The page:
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I have a belief that all beliefs have to be supported by their environment. If your environment no longer supports that belief, you either change or you suffer.

Moving out on your own is one of the biggest changes in environments. There's a huge difference between doing the laundry and cleaning the toilet because your parents tell you to and doing so because no one else is going to do it for you. You start realizing there's a lot of stupid, menial, day-to-day upkeep things that no one else is going to do for you. So you have to change your how you view those things in order to be able to do them every week without going bonkers. Fighting entropy is a constant endeavor when you're out on your own and takes up a good portion of your life.

When I moved out on my own at 19, what changed about me the most was that I stopped worrying about life meaning or life purpose and what I was going to do for the rest of my life. It wasn't that important anymore because the constancy of having to keep up with entropy. I also took a less me vs them point of view towards life because everyone experiences entropy and that most people have to figure out a way to be okay with it and deal with it because they'll be doing it for the rest of their lives.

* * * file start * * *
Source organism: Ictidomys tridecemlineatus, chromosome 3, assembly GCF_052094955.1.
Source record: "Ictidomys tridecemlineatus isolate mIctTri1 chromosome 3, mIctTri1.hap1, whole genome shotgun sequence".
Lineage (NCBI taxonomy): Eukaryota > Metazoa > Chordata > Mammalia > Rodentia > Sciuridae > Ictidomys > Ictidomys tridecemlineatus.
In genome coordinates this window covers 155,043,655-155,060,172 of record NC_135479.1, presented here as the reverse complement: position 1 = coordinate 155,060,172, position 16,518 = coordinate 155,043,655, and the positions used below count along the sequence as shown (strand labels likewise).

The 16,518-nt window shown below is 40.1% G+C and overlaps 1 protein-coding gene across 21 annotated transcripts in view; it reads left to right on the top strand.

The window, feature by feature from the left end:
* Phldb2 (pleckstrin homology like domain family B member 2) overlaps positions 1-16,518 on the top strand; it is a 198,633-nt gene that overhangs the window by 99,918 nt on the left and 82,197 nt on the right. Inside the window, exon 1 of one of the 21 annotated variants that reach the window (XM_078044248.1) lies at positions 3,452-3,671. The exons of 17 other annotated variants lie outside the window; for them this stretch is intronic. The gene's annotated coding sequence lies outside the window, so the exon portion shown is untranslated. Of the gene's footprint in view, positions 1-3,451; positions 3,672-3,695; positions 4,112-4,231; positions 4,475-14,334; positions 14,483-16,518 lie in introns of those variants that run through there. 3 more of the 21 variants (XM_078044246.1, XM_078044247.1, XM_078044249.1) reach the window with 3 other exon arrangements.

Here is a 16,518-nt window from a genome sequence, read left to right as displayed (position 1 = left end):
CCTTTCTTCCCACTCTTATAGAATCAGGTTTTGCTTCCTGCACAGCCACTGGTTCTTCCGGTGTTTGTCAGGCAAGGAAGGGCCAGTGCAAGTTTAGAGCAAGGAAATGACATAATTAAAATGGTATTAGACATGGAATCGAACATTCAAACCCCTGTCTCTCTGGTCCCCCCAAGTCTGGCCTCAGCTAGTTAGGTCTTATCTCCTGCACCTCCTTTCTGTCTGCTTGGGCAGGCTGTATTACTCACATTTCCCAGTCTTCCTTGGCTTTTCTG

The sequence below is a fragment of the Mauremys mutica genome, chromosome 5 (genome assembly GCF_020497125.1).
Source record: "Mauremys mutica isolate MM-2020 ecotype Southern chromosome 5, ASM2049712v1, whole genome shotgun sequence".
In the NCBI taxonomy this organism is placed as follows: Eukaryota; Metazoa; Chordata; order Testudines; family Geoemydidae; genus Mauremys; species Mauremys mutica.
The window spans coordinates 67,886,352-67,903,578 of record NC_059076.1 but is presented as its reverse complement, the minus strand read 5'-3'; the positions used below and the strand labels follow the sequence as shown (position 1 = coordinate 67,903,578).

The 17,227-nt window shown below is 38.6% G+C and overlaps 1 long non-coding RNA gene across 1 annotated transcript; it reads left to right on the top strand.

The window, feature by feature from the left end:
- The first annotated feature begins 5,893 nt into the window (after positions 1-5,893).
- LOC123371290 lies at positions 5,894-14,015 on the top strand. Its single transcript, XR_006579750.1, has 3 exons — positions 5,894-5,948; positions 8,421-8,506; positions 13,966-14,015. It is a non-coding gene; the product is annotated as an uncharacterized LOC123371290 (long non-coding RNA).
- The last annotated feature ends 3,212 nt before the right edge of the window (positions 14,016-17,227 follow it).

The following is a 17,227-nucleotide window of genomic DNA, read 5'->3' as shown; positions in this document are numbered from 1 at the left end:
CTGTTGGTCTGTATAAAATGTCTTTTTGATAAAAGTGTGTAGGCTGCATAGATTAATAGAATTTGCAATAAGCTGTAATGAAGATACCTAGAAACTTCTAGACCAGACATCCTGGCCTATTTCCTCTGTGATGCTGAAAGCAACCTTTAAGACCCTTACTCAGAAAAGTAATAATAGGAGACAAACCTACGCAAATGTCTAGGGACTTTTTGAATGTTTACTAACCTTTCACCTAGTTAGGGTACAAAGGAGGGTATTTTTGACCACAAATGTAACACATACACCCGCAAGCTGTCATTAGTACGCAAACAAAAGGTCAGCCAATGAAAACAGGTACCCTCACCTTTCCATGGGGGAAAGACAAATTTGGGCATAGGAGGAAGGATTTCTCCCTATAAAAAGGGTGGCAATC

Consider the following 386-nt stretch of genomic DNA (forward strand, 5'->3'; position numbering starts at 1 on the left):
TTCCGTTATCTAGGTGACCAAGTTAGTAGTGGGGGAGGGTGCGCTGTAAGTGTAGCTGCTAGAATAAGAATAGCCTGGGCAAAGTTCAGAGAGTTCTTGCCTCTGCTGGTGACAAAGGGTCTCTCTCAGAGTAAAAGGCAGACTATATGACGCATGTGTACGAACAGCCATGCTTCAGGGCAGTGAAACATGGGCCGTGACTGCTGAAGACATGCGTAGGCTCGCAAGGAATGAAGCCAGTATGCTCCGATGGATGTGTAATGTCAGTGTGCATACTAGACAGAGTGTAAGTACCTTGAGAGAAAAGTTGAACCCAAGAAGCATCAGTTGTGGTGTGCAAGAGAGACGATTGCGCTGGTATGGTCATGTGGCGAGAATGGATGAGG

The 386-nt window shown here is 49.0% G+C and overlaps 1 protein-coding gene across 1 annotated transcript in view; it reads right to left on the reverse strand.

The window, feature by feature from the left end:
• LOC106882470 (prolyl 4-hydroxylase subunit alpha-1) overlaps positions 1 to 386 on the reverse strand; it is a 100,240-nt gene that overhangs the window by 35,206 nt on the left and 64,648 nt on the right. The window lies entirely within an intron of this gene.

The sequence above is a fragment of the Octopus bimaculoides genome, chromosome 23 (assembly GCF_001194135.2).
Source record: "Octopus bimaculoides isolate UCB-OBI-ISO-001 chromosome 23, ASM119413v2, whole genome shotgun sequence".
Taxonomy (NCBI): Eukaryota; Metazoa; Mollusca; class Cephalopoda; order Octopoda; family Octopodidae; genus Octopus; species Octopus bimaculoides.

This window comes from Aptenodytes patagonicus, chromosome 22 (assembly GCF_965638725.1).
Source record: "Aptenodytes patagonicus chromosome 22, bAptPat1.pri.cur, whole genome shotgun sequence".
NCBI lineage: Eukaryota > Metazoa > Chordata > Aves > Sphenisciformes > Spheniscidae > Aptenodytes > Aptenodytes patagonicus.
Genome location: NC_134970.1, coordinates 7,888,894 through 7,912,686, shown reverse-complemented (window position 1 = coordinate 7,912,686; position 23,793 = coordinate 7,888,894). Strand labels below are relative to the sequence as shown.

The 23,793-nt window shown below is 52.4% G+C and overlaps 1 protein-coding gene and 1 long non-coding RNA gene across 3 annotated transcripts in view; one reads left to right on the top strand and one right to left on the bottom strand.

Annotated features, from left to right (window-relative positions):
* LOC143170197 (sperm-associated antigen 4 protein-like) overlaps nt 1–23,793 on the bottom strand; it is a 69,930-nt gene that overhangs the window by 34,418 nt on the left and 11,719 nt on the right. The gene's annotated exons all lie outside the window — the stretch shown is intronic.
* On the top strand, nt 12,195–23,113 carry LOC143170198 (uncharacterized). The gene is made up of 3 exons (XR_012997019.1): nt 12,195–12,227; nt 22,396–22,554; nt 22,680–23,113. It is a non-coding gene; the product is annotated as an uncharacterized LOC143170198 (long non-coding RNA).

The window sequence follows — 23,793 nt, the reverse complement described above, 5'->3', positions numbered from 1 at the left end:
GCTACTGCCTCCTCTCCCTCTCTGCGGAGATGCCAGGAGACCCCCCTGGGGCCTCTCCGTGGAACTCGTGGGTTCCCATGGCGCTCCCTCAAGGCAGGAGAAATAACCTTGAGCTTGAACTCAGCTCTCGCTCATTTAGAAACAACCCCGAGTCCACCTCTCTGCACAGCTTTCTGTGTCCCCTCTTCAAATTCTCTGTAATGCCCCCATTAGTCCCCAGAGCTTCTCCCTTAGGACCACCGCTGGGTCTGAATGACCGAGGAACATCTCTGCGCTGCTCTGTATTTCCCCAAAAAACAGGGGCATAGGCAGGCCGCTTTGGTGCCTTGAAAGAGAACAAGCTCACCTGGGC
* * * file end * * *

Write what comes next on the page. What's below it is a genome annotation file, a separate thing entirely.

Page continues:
So how did you change after you moved out? Did you have any changes in values or beliefs on how you viewed your world and your life? Did you have any beliefs that no longer applied now that your environment had changed?
 

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I personally stopped being as decadent (after a while). Partying, etc. It was nice to do what I wanted and when I wanted to do it, but it went too far and caused some slight issues. I had to learn responsibility as everyone does, and also self control. I also became a bit more of a home body since I could feel secure and alone when I went to my dwelling.

I still constantly think about life meaning and purpose though. If not more so. The me vs them thing.......I have learned to see similarities a little more between myself and others, but I don't feel any kind of bond just because we all wash dishes. It's funny you mentioned that though, because I absolutely disdain those activities you'd equate to entropy. I feel as though I shouldn't have to do them and they are taking up my valuable time. It was easier to clean and do chores when I had no major stress in my life.